The Battle of Casaglia was a part of the Neapolitan War. An Austrian force under the command of Johann Friedrich von Mohr engaged a Neapolitan force under their commander, Joachim Murat. The battle took place around the village of Casaglia, seven miles northwest of Ferrara, and resulted in the Austrians recapturing the village from Murat.[1]

Battle of Casaglia
Part of the Neapolitan War

Johann Friedrich Mohr
Date12 April 1815
Casaglia, present-day Italy
44°54′5.69″N 11°32′25.29″E / 44.9015806°N 11.5403583°E / 44.9015806; 11.5403583
Result Austrian victory
 Austrian Empire  Kingdom of Naples
Commanders and leaders
Austrian Empire Johann Frimont
Austrian Empire Johann Friedrich von Mohr
Kingdom of Naples Joachim Murat
4,500[1] 7,000+
Casualties and losses
230 killed or wounded[1] ~1,000 killed or wounded
Battle of Casaglia is located in Europe
Battle of Casaglia
Location within Europe



After Murat was defeated at the Battle of Occhiobello, the Neapolitans stopped their advance and made a defensive line on the Po River. However, even from his new position, Murat was still able to threaten the key Austrian held city of Ferrara, which had been under attack since 7 April. The commander of the main Austrian force on the north bank of the Po, Johann Frimont, decided to break out from his bridgehead at Occhiobello and drive Murat from his position, forcing him to lift the Siege of Ferrara.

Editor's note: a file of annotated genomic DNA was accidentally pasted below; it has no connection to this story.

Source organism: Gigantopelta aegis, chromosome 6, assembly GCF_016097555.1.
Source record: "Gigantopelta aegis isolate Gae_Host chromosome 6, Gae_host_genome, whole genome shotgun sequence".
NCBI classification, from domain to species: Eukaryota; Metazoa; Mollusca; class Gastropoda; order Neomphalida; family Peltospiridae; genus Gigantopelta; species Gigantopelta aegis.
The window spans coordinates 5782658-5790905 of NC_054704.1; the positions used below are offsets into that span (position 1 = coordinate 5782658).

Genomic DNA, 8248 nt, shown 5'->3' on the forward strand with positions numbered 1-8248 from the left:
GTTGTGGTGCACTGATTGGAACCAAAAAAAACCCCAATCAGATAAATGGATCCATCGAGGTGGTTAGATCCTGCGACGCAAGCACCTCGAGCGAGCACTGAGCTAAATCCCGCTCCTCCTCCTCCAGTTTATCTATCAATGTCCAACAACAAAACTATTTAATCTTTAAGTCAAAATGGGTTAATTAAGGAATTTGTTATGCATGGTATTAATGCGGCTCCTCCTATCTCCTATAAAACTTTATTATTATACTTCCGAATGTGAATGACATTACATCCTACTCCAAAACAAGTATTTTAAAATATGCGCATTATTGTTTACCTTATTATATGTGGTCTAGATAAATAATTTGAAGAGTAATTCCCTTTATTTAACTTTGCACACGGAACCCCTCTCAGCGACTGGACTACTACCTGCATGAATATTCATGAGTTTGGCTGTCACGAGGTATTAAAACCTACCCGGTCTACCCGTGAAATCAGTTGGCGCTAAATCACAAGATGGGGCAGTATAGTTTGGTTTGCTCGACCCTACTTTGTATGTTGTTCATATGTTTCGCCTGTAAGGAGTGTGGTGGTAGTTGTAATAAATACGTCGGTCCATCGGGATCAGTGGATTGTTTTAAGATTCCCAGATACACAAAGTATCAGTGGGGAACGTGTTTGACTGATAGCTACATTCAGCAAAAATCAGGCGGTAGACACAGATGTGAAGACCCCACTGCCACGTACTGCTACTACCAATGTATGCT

Murat had entrenched General Ambrosio's division on his right flank northwest of Ferrara, around the villages of Ravale and Casaglia. The Neapolitan garrison of Ravale was quickly routed on the morning of 12 April. On the same day, an Austrian column under the command of General Mohr, attacked a larger Neapolitan force entrenched in Casaglia. Following severe fighting in the village, the Austrians eventually broke the morale of the defenders and drove the Neapolitans from their positions by the evening. The Neapolitans suffered severe casualties as they retreated. The remainder of the force fell back on the road to Bologna with a large number deserting Murat's cause altogether. Mirandola fell the following day to the Austrians without major fighting and Murat was forced to retire from his defensive position, finally pulling his troops back from Ferrara.


  1. ^ a b c Smith 1998, p. 532.


  • Smith, Digby (1998). The Greenhill Napoleonic Wars Data Book. London: Greenhill Books. ISBN 1-85367-276-9.

Further reading

Preceded by
Battle of Carpi (1815)
Napoleonic Wars
Battle of Casaglia
Succeeded by
Battle of Ronco